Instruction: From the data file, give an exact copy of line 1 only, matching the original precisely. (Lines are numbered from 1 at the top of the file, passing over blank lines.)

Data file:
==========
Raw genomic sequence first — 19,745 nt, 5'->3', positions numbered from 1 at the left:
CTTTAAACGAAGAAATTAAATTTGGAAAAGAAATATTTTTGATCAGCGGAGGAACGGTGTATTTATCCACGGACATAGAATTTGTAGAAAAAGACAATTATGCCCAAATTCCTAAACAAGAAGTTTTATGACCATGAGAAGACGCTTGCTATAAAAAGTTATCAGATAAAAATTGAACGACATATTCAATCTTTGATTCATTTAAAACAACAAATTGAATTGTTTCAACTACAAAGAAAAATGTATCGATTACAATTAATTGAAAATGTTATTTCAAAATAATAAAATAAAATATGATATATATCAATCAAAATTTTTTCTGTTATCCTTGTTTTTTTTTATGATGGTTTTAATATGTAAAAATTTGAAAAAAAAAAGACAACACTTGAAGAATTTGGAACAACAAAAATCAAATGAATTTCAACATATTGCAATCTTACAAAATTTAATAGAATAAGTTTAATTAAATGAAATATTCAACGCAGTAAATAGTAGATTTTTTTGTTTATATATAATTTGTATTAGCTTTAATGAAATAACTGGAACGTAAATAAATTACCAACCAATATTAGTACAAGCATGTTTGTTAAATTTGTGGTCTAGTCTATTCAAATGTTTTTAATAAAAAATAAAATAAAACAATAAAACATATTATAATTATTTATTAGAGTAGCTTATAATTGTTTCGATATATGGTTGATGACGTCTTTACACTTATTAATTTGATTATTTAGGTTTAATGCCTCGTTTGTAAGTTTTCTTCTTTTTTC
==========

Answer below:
Raw genomic sequence first — 19,745 nt, 5'->3', positions numbered from 1 at the left: